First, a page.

Jewish World Review April 2, 2000/ 9 Nissan, 5761
http://www.jewishworldreview.com -- Senate Democrats are promoting a plan that would give all American taxpayers a one-time rebate -- $300 for singles, $600 for couples-totaling $60 billion. They claim that this rebate is needed as immediate stimulus for the economy. They also claim that President Bush's long-term plan for reduction of marginal tax rates would not provide enough stimulus and will create a serious problem if future surpluses do not materialize.
They are wrong on all counts. Have these Senators not studied economics in the past 25 years?
Other than providing a system of laws and property rights in a stable monetary environment, the government cannot create economic growth, but it can definitely interfere with it through excess taxes, regulations, and bad monetary policy. The only positive action government can take is to reduce the barriers to growth (and freedom) that it has previously imposed. A reduction in income taxes impacts economic growth in two ways:
1. Lower marginal tax rates will create economic growth by encouraging increased work effort and by providing higher after-tax returns so investors and entrepreneurs will take more risks and create growth with additional investments. In all likelihood, lower marginal rates will increase tax revenues as the Kennedy and Reagan tax cuts did.
2. As tax rates are lowered, the original owners of the money may increase spending, which would increase aggregate demand in the economy. This is the hope of the proponents of a quick stimulus tax rebate for the economy. Unfortunately, there is a serious flaw with this concept.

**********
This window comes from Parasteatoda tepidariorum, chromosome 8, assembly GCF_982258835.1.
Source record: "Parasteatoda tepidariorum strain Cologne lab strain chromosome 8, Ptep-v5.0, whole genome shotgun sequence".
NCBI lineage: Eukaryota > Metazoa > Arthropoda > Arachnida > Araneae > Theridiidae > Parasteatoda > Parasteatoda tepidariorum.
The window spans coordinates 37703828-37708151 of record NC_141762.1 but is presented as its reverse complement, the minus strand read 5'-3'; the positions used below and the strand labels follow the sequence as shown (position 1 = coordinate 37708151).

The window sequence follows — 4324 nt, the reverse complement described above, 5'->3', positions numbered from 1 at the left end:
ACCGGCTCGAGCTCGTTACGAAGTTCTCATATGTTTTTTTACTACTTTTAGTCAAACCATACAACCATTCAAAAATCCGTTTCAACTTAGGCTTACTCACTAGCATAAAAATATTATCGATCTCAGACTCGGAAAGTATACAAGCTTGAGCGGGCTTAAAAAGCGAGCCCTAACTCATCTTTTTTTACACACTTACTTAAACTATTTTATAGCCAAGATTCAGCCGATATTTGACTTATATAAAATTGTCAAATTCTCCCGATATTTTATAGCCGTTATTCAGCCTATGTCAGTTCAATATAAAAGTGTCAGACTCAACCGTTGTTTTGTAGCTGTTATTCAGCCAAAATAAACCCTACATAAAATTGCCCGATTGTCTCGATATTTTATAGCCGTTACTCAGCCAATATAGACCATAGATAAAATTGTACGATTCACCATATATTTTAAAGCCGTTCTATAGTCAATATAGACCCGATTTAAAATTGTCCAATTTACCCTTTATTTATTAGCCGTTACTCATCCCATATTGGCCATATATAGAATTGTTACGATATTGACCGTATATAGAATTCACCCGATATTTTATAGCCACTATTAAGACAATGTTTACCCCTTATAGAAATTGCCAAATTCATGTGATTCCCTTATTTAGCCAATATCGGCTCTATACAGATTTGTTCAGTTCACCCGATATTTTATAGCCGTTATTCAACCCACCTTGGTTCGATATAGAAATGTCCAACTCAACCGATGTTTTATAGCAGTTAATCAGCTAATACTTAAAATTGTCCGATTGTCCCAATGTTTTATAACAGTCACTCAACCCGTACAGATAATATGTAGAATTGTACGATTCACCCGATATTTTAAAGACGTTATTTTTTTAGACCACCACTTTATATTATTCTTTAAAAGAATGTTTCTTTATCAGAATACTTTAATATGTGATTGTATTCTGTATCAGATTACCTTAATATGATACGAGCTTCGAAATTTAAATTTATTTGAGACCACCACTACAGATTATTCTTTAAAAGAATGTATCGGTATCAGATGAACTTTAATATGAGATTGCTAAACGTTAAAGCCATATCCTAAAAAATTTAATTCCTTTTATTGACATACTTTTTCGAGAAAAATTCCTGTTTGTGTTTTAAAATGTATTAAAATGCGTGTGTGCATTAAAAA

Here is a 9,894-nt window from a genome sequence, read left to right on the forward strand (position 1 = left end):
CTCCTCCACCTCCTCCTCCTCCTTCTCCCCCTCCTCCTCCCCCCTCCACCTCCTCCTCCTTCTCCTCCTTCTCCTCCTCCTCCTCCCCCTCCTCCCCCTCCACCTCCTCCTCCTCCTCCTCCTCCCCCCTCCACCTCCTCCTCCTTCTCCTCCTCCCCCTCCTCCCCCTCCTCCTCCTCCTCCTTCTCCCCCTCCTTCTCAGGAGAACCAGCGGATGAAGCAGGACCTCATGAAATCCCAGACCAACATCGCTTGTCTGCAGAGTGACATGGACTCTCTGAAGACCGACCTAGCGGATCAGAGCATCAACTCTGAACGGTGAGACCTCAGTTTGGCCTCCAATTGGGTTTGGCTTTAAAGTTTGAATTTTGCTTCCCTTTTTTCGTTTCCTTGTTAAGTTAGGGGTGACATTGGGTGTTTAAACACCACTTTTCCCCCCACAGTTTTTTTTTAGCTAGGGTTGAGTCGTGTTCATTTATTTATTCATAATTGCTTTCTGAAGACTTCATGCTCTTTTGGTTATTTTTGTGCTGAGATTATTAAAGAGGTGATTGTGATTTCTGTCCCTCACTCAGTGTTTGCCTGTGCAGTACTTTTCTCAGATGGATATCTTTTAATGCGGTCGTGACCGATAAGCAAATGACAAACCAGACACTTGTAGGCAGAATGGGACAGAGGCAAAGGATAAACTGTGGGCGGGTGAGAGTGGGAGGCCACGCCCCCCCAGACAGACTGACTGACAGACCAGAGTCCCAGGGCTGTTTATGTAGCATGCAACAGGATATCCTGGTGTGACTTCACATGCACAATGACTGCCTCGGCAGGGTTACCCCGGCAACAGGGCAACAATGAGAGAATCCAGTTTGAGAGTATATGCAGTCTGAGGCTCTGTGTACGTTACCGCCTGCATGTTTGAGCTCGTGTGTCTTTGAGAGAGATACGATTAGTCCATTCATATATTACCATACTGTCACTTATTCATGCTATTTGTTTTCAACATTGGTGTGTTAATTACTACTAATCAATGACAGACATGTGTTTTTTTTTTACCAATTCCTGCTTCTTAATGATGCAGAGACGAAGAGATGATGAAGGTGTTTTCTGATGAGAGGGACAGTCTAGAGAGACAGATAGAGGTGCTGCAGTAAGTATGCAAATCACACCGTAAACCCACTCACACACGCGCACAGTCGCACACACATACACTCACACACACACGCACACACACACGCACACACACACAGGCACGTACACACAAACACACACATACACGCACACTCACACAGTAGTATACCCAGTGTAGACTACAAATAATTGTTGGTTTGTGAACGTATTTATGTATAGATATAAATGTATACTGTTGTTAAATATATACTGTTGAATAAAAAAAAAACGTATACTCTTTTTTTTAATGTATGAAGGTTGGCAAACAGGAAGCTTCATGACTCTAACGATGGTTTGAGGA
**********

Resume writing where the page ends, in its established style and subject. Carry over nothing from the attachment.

There are three things consumers could do with a tax rebate: spend it on U.S. made products or services, purchase imports, or save/invest it, the latter being especially attractive in uncertain times. The only option that gives a quick kick to the U.S. economy is if they spend it on goods or services Made In The USA, and modern economics tells us that this won't happen with a temporary tax rebate.
The Keynesian theory behind government spending to stimulate the economy is based on the so-called "multiplier effect." The theory is that economic output increases by some multiple of the original change in spending. Therefore, if the Senate Democrats are following Keynesian economics (much of it long ago discredited), they believe that a one-time $60 billion tax rebate will increase economic output by some number greater than $60 billion. This assumes that most of the rebate is spent on U.S. goods or services.
Traditional Keynesian theory would say that the "marginal propensity to consume" is about .6, which means that 60% of a tax cut is spent on a combination of U.S. and imported goods and services. "New Classical Economics" concludes that a one-time tax rebate would have a minimal effect on consumption/spending, with the vast majority of the tax reduction going into savings! In other words, there will be little new spending for the multiplier effect to multiply, and there will be little short-term stimulus to the economy.
The underlying theory for such a small consumption impact is the "permanent income theory" of consumption developed by economist Milton Friedman in his 1957 book, A Theory of the Consumption Function. He developed it because empirical testing of the Keynesian model generated unexplained discrepancies, which he successfully explained.